“Can Luzhou have changed that much since I last taught here?” I wondered on the 3 ½ hour busride from Chengdu.
That question was quickly answered while pulling into the brand new spanking bus station, across from a huge outlet store complex, both of which were not in existence when I was last here. The station has just opened 20 days before and was situated outside of the city limits. The huge domed front led me into a gigantic waiting room and ticket counter center which boasted several restaurants and 2 large convenience stores. I later learned 7 smaller bus stations, which I often used, had been closed and combined into this one large one. The passenger traffic was no longer crowded into dingy, dirty waiting rooms and forced to use disgusting trough toilets like in the old stations. Now we had a bright, polished public traveling place at its best.
As for the rest of the city, my 6 days there surrounded me with both the familiar and the new.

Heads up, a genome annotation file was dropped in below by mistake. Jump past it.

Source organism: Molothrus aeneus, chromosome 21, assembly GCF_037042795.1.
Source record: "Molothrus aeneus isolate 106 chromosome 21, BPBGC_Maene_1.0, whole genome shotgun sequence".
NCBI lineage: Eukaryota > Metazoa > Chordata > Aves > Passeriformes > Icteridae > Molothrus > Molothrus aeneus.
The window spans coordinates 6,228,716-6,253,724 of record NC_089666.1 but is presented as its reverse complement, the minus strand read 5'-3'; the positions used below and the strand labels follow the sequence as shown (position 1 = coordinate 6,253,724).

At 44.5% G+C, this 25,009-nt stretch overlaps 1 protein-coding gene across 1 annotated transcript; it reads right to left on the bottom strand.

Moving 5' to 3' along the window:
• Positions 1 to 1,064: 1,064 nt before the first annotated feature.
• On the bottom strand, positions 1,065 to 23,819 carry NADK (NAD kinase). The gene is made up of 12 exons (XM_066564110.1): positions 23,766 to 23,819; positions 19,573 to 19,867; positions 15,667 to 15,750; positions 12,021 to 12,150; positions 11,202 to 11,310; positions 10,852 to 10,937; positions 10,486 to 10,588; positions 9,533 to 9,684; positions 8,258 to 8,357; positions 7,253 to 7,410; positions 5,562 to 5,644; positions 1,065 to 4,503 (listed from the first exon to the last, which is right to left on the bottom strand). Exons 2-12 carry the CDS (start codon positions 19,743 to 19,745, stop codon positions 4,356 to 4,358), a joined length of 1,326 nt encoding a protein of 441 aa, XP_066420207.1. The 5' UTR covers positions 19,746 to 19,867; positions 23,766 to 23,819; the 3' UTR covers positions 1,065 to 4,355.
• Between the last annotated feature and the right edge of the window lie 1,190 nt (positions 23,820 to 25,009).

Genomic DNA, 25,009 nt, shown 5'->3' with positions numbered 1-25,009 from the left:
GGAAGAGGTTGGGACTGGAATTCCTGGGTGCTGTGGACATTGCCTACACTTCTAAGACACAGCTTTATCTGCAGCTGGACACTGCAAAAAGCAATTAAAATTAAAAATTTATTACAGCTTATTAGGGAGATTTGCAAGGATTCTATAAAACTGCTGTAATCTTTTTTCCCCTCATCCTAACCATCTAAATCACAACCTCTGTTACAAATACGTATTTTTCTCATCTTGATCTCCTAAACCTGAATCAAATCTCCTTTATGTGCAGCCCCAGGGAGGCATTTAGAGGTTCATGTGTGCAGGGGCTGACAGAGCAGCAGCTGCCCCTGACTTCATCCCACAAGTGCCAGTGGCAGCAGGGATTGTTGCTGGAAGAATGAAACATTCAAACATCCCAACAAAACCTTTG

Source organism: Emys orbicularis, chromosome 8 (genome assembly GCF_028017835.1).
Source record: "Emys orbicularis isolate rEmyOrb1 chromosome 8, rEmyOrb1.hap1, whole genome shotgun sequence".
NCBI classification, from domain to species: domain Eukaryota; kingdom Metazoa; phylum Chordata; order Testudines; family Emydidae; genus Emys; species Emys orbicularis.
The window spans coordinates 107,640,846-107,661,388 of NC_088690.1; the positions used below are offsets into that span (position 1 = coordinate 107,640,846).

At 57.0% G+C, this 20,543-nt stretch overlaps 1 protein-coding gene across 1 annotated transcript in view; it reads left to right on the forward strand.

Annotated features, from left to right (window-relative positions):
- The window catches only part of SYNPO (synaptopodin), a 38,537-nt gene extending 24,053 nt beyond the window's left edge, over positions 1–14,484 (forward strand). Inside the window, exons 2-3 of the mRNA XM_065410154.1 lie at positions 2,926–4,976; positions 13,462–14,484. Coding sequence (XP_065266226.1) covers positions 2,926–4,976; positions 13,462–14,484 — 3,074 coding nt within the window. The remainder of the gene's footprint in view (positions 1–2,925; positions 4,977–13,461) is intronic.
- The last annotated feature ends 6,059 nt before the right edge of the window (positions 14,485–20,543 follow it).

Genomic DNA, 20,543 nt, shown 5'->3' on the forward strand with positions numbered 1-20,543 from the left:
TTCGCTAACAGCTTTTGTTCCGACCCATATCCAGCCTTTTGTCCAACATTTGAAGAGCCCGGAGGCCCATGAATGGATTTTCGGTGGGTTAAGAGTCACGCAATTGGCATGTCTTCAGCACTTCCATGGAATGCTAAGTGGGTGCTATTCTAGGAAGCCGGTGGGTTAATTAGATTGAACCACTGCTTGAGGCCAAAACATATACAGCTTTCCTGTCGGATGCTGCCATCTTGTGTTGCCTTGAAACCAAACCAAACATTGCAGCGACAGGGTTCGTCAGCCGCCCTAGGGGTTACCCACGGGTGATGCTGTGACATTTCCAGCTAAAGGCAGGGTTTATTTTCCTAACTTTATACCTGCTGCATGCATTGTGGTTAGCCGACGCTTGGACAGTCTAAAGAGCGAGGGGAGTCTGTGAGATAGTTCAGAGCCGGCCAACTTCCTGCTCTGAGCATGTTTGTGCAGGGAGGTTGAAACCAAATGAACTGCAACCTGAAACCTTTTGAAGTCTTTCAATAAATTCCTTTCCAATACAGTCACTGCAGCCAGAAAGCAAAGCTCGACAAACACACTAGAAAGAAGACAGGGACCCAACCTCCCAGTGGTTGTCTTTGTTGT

I visited my old swimming haunts, the outdoor public park pool and the indoor Number 6 Middle School.
I went furniture shopping in the old district of town with its narrow alleyways and tree-lined boulevards. I enjoyed the same downtown views as I’d remembered and stopped in at the church although no one was around at the time.
Those places remained the same but new additions made the city shine with a brighter, more modern feel.
Vast farmland along the Yangzte was now replaced by huge highrise apartment complexes that seemed to go on forever. New river front walkways with parks and squares for residents to enjoy stretched on and on. A gorgeous new city hospital had been built, replacing the old, dilapidated one which had once been the best Luzhou had to offer. And my school’s campus was graced with several new buildings and a lush, green landscape that had hardly taken shape when I left in 2009.